Branded: Can Tucson Ever Live It Down?

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Udall — arguably the most famous politician to come out of Tucson before, now, Gabby Giffords — was a rare breed, not only for Arizona but for Congress, where he represented for 30 years a district that largely included Tucson. He believed it was possible to disagree without being disagreeable. He used humor to get his (typically) liberal point across. Udall makes Giffords look conservative. In fact, she is the more conservative of the area's congresspeople; redistricting ensured Raul Grijalva a liberal spot but gave Giffords the electoral fight of her life last fall — a race more emblematic of Phoenix-area politics. (As is the local Tea Party's decision to try to recall Pima County Sheriff Clarence Dupnik.)

Miller marvels at Giffords' ubiquity, quipping he's pretty sure he's the only person in town who's never met her.

So does she personify Tucson? I ask him.

Sadly, he answers, "She does now."

Joel Garreau, Lincoln Professor of Law, Culture and Values at ASU's Sandra Day O'Connor College of Law, has only recently come to Tucson (and is still just in Arizona part time), but from his East Coast (D.C., to be exact) perspective, he argues that Tucson is pretty well known, perhaps enough to overcome the tragedy, eventually.

"I'd be surprised if the majority of the American people really had never heard of Tucson before," he says, particularly since it's a tourist destination. And, he adds, people remember Tucson from old Westerns.

But that association with the Wild West might be the very thing that does make "Tucson Tragedy " stick hard to the city, argues Elaine Lewinnek, who specializes in cultural geography, among other things, as an assistant professor of American studies at California State University, Fullerton.

"The media, they have to brand something," she says, "And they do often brand things by place . . . Columbine — it just meant a flower before it meant a high school massacre."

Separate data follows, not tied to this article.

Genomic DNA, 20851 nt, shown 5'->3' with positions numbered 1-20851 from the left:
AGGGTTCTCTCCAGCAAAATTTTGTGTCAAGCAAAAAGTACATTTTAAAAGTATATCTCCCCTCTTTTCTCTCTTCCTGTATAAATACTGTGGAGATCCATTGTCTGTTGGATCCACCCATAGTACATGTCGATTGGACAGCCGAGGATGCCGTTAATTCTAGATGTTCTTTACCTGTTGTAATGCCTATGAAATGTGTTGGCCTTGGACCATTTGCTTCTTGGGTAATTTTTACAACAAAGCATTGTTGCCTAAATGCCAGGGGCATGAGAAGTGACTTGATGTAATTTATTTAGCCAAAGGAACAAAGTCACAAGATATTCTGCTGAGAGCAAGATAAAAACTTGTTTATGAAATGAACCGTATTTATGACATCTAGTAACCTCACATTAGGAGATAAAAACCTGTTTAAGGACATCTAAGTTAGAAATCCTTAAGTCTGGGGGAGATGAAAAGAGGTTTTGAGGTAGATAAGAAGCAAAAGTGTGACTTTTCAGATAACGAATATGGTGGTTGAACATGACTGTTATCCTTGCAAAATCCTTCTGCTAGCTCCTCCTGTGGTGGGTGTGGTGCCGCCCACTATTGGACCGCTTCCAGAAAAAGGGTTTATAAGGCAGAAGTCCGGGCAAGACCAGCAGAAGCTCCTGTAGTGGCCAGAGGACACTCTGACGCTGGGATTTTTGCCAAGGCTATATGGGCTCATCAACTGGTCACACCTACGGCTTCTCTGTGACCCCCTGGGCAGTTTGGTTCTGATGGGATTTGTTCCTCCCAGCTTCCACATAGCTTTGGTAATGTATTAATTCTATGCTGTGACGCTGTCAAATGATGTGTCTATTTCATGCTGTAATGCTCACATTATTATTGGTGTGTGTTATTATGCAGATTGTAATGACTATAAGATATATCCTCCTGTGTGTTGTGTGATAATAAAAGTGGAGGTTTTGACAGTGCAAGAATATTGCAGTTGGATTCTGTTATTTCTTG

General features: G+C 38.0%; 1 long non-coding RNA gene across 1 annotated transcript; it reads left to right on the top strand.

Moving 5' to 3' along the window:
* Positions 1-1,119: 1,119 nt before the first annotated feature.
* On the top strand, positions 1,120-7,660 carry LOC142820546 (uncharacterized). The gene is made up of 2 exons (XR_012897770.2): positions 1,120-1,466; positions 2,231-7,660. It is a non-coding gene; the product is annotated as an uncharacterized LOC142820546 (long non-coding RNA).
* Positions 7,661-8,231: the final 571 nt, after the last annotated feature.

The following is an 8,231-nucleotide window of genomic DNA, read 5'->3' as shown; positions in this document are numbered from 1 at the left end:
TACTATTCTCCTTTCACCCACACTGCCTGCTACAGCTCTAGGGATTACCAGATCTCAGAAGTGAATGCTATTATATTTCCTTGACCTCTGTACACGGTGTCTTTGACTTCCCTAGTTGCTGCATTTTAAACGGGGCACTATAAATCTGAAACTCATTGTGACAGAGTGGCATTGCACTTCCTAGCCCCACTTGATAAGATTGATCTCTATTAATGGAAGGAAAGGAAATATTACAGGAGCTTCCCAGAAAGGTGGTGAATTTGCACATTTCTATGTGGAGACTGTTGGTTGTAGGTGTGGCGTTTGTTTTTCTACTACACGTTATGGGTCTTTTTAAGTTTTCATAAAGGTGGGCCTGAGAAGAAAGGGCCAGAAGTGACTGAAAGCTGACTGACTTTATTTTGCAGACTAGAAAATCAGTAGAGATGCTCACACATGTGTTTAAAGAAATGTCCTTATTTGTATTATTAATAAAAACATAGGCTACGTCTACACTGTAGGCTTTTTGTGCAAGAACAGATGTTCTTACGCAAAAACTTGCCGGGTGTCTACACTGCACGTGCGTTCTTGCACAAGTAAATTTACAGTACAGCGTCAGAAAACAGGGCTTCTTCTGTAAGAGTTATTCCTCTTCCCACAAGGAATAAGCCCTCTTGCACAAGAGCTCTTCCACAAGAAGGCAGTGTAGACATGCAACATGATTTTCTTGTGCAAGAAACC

Lewinnek has noticed that many recent tragedies known geographically have taken place in the West: Waco, Oklahoma City, Columbine. She doesn't think that's by accident.

"I think it's part of the whole myth of the West . . . This place where people take justice into their own hands," she says, adding that the notion is compounded by Tucson's lack of baggage and, therefore, limited prior associations.

So what do we call this tragedy?

It couldn't be the "Attempted Assassination of Gabrielle Giffords," she says, because no one knew immediately that this was the case.

She adds, "Safeway advertises in so many newspapers" — so it couldn't be the Safeway Shooting.

"Then you think that Arizona politics have been so much in the news," Lewinnek continues. "I think the media response to the shooting was to immediately talk about the media's own role in the shooting."

We can't call it "The Crazy Boy Who Didn't Get Enough Services Incident," she concludes, although we both agree that maybe we should.

And so it will simply be Tucson.

Of all the coverage I've read and watched about the shootings — and there's been a lot — the one piece that struck me most is a letter Suzi Hileman wrote the day after the president spoke in Tucson. She's the woman who brought her young neighbor, Christina-Taylor Green, out on a sunny Saturday to see their congresswoman.

In a piece published January 18 in the Arizona Daily Star, Hileman describes touring the labyrinth of a memorial outside University Medical Center, of hearing that man play the violin and seeing the cards, posters, candles and flowers left for her and the other victims. Moved, she wrote her own love letter to her city, which ends:

I am out there, but I am not alone. You are out there with me, Tucsonans. You, with your teary eyes and your outstretched arms and your healing grace. We are in this together. A madman tried to turn our desert town into a slaughterhouse, and we just won't let it happen. No way.

This is our melting pot, our cultural stew, our place to be ourselves under the warmest sun and atop the driest earth. We have the Catalinas, the Santa Ritas, and Pusch Ridge, and we have each other. As Dr. King, President Obama, and many of the signs we read last night said, we must choose hope over fear, civility over anger. Sharing the evening with you, exchanging hugs and smiles and tentative outpourings of emotion, I knew, once again, that Bill and I have chosen absolutely the right place to be just now.

I love you, Tucson, just as much as you love me.


Suzi Hileman

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Amy Silverman is a two-time winner of the Arizona Press Club’s Journalist of the Year award. Her work has appeared on the radio show This American Life and in the New York Times, the Washington Post, Lenny Letter, and Brain, Child. She’s the co-curator of the live reading series Bar Flies, and a commentator for KJZZ, the NPR affiliate in Phoenix. Silverman is the author of the book My Heart Can’t Even Believe It: A Story of Science, Love, and Down Syndrome (Woodbine House 2016). Follow her on Instagram (@amysilverman), Twitter (@amysilvermanaz), and at amy-silverman.com.